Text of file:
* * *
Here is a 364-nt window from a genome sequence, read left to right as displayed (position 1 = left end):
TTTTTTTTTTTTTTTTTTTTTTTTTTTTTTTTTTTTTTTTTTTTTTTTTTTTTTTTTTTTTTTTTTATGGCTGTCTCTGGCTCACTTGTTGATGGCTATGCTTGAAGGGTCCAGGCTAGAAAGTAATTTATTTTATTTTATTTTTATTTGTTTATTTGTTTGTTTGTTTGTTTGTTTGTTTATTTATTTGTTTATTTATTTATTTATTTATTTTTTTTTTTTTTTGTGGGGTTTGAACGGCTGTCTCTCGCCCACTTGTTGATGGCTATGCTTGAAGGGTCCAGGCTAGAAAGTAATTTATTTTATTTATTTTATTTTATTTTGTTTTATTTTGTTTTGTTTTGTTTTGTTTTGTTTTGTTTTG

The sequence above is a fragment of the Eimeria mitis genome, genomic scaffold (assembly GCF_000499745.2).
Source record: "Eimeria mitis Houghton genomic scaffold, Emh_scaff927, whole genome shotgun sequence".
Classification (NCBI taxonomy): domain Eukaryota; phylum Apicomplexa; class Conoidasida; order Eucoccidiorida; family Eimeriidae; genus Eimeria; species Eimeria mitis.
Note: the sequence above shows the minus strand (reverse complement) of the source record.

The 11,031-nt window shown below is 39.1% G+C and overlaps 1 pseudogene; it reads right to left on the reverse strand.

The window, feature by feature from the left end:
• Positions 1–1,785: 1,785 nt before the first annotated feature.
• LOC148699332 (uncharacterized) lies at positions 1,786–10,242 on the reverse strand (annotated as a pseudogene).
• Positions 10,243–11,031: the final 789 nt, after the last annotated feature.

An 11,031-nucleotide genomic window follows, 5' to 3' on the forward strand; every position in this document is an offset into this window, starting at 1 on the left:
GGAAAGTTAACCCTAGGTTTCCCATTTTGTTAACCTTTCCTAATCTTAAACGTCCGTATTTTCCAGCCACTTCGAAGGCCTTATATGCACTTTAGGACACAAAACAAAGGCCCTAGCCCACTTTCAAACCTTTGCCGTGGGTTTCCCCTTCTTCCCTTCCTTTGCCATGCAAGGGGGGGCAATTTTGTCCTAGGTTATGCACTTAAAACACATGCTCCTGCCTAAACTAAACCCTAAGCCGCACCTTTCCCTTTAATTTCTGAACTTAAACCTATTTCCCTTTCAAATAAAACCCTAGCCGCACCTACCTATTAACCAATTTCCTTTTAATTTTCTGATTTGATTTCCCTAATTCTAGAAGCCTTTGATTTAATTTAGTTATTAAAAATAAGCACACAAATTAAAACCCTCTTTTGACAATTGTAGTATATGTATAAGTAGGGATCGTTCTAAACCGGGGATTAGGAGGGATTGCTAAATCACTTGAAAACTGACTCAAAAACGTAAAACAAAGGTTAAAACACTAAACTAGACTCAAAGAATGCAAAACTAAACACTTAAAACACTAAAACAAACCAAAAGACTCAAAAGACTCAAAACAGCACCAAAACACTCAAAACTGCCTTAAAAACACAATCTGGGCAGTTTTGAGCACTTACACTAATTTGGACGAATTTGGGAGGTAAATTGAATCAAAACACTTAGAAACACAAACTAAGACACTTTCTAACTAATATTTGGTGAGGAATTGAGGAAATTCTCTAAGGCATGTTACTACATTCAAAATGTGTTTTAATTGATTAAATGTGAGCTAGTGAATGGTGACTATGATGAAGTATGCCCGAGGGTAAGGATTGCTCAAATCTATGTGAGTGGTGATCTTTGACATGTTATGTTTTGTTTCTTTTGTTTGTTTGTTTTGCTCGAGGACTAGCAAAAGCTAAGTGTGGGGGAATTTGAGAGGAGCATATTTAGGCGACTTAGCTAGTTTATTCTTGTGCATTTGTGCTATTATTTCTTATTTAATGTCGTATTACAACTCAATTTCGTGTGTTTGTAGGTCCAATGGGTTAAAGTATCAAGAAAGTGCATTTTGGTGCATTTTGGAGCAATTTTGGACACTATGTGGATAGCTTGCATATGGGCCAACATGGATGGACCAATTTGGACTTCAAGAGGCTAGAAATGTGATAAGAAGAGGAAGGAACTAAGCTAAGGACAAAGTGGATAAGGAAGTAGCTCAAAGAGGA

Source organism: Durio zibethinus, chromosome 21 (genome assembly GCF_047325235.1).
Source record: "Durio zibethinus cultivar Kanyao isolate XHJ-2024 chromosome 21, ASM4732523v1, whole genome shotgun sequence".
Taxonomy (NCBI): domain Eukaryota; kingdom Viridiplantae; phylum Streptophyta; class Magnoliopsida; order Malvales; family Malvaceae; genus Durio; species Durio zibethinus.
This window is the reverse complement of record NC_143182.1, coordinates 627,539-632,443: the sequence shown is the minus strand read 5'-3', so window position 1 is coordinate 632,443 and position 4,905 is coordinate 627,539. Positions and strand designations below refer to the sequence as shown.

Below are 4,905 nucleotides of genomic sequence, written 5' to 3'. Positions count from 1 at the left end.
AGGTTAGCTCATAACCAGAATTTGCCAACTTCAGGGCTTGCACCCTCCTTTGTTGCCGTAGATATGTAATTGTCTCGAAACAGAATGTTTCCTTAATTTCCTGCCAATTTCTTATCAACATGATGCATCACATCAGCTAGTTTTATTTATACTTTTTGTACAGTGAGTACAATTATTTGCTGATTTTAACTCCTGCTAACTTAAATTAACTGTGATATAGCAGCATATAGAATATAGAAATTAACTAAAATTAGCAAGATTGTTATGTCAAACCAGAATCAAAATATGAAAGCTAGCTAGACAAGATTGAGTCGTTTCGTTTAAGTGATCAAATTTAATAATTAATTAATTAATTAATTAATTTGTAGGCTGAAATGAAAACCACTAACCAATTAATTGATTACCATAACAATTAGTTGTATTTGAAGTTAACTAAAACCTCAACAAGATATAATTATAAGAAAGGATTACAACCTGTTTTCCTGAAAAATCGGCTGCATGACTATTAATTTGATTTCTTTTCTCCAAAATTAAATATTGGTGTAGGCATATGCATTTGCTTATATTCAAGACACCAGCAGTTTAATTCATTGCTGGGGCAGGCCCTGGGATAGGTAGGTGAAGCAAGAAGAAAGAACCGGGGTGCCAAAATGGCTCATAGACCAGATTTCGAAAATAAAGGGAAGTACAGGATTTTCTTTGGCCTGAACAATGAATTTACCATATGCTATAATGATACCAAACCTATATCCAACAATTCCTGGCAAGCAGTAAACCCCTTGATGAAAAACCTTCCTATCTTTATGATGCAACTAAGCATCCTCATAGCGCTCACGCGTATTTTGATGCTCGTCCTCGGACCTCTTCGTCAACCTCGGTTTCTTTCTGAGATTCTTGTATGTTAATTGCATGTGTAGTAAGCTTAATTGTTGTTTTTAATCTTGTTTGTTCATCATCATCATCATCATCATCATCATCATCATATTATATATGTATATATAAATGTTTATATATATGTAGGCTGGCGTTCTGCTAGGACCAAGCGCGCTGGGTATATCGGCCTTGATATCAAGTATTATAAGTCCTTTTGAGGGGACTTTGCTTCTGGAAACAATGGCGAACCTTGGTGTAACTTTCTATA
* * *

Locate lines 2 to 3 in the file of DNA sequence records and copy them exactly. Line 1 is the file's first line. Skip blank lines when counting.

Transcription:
TTTTTTTTTTTTTTTTTTTTTTTTTTTTTTTTTTTTTTTTTTTTTTTTTTTTTTTTTTTTTTTTTTATGGCTGTCTCTGGCTCACTTGTTGATGGCTATGCTTGAAGGGTCCAGGCTAGAAAGTAATTTATTTTATTTTATTTTTATTTGTTTATTTGTTTGTTTGTTTGTTTGTTTGTTTATTTATTTGTTTATTTATTTATTTATTTATTTTTTTTTTTTTTTGTGGGGTTTGAACGGCTGTCTCTCGCCCACTTGTTGATGGCTATGCTTGAAGGGTCCAGGCTAGAAAGTAATTTATTTTATTTATTTTATTTTATTTTGTTTTATTTTGTTTTGTTTTGTTTTGTTTTGTTTTGTTTTG

The sequence above is a fragment of the Eimeria mitis genome, genomic scaffold (assembly GCF_000499745.2).